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Securities & Exchange Commission vs. Path America Case Study


Introduction

The article ‘SEC adds millions to developer’s alleged fraud in Seattle’ features a recent multi-million fraud scandal involving Lobsang Dargey, developer at Path America. Dargey is facing trial for a case of fraud amounting to millions of dollars (Bhatt, 2015). According to the U.S. immigrations laws, anyone who wishes to invest half a million dollars in the American economy may be entitled to the EB-5 visa program (Bhatt, 2015).

Dargey used the visa program as a façade for his fraud luring about 250 Chinese businessmen into investing as much as $125 million for two real estate projects (SEC, 2015). The investors who agreed to finance the projects were promised by Dargey that their funds would be used in accordance with EB-5 program goals when in reality, only $17 million was used by Dargey for legitimate purposes while the remaining $63 were spent on unrelated projects not eligible for EB-5 visa program (SEC, 2015).

Key issues

The fraud case has gained its notorious popularity because it is international in nature. Moreover, the case revolves around socially-important, large-scale real-estate projects: a skyscraper in Seattle and a commercial and residential development. Undoubtedly, the magnitude of the fraud affects many parties involved, both inside and outside the U.S.

Involved stakeholders

According to the United States District Court (2015) “Most of the direct victims of this fraud are foreign nationals seeking residency in the United States” (p. 2). The court referred mainly to the direct victims of the fraud, who had lost their money hoping to obtain citizenship in the U.S. However, the court’s ruling to freeze Path America’s bank accounts, a company owned by Lobsang Dargey, put a halt to several large-scale projects leaving thousands of U.S. citizens without jobs.

Choices and tradeoffs

Although the involved parties could request their money back, interestingly, very few of the investors asked for a refund (Bhatt, 2015). The main reason is that the real-estate project is 95% complete, and there is little to no sense for investors to back up now (Bhatt, 2015). Furthermore, the project created job places which are eligible for obtaining a green card. Dargey’s attorney said that the court ruling to freeze the bank accounts will have ramifications for the immigrant investors who are hoping to obtain EB-5 visas (Bhatt, 2015).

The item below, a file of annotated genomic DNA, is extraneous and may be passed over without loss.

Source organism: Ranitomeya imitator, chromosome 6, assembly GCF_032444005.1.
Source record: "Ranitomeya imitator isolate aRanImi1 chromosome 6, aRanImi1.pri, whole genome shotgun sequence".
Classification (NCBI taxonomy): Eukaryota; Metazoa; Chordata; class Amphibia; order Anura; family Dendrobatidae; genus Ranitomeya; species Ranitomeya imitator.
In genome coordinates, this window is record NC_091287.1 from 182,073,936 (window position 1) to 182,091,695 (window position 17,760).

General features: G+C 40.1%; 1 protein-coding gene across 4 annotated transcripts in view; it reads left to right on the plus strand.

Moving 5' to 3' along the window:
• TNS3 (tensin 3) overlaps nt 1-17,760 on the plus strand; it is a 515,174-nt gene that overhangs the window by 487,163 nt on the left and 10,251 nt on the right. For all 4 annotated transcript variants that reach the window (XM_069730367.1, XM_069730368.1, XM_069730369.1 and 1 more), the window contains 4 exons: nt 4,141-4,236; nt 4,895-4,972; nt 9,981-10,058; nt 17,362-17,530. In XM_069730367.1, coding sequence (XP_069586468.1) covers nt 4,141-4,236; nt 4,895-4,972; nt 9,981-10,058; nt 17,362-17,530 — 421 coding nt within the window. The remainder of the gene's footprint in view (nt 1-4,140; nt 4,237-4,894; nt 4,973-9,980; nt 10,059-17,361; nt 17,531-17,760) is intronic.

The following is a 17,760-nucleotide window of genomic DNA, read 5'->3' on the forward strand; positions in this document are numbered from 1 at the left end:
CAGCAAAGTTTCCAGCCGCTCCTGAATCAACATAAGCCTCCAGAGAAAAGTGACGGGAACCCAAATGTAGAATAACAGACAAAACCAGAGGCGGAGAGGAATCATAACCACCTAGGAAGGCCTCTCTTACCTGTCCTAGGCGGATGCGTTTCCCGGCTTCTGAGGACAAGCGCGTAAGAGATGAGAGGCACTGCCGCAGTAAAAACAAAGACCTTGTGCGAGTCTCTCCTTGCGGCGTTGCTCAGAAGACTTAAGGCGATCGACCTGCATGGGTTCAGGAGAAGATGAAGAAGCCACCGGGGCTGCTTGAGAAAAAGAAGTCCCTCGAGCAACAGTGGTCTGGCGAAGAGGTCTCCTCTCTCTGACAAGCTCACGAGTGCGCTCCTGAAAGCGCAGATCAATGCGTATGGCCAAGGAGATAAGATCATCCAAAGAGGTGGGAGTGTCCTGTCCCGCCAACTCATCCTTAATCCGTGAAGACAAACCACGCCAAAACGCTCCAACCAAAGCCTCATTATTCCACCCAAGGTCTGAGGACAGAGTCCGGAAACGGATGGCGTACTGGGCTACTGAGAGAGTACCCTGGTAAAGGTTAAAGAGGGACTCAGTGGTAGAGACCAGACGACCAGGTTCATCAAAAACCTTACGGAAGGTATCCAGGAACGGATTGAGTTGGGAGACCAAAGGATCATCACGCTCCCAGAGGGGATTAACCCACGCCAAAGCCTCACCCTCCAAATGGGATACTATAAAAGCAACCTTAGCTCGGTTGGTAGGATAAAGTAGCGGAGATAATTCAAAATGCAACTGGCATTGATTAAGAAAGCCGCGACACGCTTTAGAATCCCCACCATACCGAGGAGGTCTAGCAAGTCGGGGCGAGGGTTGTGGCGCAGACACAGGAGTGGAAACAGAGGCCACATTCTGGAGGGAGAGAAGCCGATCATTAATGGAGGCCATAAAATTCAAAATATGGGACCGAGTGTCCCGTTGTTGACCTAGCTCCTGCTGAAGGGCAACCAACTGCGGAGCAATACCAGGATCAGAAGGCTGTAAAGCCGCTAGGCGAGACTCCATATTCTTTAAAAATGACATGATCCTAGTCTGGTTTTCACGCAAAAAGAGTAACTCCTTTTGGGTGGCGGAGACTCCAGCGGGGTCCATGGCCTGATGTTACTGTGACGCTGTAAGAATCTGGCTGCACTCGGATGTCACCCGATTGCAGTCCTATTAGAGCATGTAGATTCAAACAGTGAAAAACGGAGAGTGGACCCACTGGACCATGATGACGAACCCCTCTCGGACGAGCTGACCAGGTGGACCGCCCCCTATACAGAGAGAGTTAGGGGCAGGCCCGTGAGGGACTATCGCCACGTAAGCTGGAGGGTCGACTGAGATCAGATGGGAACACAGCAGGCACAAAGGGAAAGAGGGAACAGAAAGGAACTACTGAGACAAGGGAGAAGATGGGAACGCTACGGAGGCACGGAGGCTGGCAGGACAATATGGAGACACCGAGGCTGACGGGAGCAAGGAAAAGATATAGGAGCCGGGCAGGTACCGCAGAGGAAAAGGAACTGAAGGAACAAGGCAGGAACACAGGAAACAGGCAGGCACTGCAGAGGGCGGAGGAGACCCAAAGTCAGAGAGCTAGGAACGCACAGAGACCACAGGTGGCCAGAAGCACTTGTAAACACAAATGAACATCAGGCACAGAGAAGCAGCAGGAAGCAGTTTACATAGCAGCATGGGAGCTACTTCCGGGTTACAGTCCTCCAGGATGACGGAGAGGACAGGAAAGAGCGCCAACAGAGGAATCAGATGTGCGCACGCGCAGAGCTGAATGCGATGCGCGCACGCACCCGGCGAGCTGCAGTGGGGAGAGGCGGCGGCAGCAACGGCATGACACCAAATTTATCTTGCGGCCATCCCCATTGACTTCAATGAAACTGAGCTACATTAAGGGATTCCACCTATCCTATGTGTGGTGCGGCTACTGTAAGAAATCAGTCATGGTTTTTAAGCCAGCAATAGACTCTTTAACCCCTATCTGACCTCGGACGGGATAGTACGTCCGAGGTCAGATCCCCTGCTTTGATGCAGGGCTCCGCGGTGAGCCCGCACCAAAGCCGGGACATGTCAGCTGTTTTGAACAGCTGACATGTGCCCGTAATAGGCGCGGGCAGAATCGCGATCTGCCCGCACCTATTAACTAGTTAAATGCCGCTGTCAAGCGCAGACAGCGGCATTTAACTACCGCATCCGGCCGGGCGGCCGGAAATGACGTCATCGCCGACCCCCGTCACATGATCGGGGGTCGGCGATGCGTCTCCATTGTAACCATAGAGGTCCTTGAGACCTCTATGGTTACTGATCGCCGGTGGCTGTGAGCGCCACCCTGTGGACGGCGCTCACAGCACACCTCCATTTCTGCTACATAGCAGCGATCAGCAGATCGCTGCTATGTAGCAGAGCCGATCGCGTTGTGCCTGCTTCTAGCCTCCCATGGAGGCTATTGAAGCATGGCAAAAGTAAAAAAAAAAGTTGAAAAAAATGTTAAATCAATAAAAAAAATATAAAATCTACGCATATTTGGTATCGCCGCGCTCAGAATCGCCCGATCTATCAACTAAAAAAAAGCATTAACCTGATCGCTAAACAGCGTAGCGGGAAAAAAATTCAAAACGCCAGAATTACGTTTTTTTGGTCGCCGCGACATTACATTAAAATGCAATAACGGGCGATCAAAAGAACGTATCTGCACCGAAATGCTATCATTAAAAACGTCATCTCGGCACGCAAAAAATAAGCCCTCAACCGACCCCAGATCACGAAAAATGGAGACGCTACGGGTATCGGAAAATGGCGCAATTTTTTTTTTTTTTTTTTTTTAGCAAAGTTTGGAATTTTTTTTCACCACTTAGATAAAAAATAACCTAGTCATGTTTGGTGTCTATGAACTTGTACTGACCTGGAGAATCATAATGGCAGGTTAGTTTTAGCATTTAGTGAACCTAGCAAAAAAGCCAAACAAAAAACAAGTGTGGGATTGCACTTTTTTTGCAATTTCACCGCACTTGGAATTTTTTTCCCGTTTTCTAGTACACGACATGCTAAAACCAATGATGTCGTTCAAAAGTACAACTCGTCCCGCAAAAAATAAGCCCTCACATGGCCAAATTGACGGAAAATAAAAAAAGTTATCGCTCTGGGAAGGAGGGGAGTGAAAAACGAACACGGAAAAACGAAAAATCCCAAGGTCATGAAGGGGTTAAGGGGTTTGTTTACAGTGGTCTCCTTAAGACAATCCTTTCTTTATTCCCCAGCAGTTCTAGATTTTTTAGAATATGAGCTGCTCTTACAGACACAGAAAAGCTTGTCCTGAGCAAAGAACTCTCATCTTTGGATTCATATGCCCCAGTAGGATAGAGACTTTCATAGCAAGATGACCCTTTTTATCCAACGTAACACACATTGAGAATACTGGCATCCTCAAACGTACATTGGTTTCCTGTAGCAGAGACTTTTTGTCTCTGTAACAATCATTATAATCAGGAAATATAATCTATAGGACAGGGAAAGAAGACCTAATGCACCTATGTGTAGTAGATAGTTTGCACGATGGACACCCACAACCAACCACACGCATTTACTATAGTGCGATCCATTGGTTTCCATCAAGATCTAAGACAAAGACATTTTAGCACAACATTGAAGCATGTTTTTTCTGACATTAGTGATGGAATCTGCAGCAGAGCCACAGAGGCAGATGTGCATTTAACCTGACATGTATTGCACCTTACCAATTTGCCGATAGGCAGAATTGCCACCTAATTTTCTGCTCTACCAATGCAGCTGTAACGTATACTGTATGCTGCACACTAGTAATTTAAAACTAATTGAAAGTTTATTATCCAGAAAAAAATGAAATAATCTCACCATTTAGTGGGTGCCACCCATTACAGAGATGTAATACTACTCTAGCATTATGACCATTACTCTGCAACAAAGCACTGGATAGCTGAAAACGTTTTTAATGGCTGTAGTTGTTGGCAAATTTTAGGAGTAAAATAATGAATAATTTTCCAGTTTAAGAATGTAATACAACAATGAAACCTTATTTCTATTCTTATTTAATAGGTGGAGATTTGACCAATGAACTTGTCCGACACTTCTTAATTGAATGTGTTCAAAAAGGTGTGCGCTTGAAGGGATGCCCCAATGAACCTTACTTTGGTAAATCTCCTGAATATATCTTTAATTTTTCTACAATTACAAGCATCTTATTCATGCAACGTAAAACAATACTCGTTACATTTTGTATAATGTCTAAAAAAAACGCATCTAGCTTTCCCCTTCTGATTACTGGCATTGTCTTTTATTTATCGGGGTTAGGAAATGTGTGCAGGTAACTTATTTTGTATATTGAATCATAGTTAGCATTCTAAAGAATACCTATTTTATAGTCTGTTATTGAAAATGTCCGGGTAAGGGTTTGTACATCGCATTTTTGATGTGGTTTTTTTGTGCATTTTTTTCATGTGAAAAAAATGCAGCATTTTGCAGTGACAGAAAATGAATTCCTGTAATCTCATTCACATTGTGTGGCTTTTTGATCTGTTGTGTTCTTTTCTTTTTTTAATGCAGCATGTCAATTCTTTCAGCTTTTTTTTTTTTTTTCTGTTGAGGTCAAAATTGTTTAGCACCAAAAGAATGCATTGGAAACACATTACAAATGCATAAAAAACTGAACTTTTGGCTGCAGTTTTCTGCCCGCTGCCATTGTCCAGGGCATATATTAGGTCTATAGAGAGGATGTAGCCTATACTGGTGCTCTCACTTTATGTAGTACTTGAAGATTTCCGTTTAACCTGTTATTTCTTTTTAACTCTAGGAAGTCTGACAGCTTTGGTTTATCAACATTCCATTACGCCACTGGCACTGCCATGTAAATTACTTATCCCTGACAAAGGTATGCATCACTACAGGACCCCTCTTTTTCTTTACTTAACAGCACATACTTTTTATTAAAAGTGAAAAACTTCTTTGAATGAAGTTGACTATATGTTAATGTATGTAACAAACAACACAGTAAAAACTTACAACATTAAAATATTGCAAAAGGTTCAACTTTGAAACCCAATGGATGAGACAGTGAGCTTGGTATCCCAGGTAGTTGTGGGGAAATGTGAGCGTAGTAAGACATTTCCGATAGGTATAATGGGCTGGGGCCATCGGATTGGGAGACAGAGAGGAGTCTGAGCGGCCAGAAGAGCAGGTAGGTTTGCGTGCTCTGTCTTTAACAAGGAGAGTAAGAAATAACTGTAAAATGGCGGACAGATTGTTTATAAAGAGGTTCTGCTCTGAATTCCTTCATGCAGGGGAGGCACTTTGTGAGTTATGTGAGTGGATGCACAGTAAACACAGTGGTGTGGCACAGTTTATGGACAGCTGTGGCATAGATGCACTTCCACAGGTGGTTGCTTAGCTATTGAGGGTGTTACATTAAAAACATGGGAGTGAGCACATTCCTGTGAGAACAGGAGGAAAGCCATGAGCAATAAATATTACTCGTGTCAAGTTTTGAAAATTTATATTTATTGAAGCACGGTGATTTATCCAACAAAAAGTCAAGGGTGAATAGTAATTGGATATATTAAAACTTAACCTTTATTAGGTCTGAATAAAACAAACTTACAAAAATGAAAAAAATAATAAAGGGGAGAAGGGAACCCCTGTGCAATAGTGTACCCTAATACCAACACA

Questions raised

The case of fraud will have an impact that will touch upon many areas and involve many stakeholders. Firstly, the EB-5 visa program that attracts investment from overseas and creates jobs for U.S. citizens has been compromised due to the large-scale fraud. Many entrepreneurs contemplating launching businesses in the U.S. will become more cautious regarding their investments. Secondly, the asset freeze and the project halt resulted in the loss of jobs among the employees who had been working on the project.

Although it is undoubtedly a case of fraud, observers may be faced with a contradiction because Lobsang Dargey did not gamble the money away in casinos or put it in offshore bank accounts. This statement is backed up by Daniel Dunne, Dargey’s defense attorney who claimed that the money had been invested in a range of potentially successful projects that are likely to create jobs and yield positive results for the community.

Conclusion

Although the money was invested with a good cause in mind – building a number of real estate projects and a farmer’s market, it would be wrong to justify Dargey’s actions. To start with, it is not his money; secondly, he misled 250 Chinese investors who perhaps had to part with their last savings hoping to obtain a legal residency in the U.S. To put it into simple words, Dargey did cheat Chinese investors, took their money and used it for unrelated projects.

Dargey’s attorneys are doing everything possible to portray the defendant as a Robbin Hood, who had taken the money from affluent investors and invested it in socially-important projects. Despite that, Dargey should be prosecuted and punished according to the U.S. law, and no compromise should be offered.

Reference List

Bhatt, S. (2015). SEC adds millions to developer’s alleged fraud in Seattle. Web.

. (2015). Document 1. Web.

U.S. Securities and Exchange Commission. (2015). . [Press release]. Web.

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IvyPanda. (2020, September 12). Securities & Exchange Commission vs. Path America. Retrieved from https://ivypanda.com/essays/securities-amp-exchange-commission-vs-path-america/

Work Cited

"Securities & Exchange Commission vs. Path America." IvyPanda, 12 Sept. 2020, ivypanda.com/essays/securities-amp-exchange-commission-vs-path-america/.

1. IvyPanda. "Securities & Exchange Commission vs. Path America." September 12, 2020. https://ivypanda.com/essays/securities-amp-exchange-commission-vs-path-america/.


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IvyPanda. "Securities & Exchange Commission vs. Path America." September 12, 2020. https://ivypanda.com/essays/securities-amp-exchange-commission-vs-path-america/.

References

IvyPanda. 2020. "Securities & Exchange Commission vs. Path America." September 12, 2020. https://ivypanda.com/essays/securities-amp-exchange-commission-vs-path-america/.

References

IvyPanda. (2020) 'Securities & Exchange Commission vs. Path America'. 12 September.

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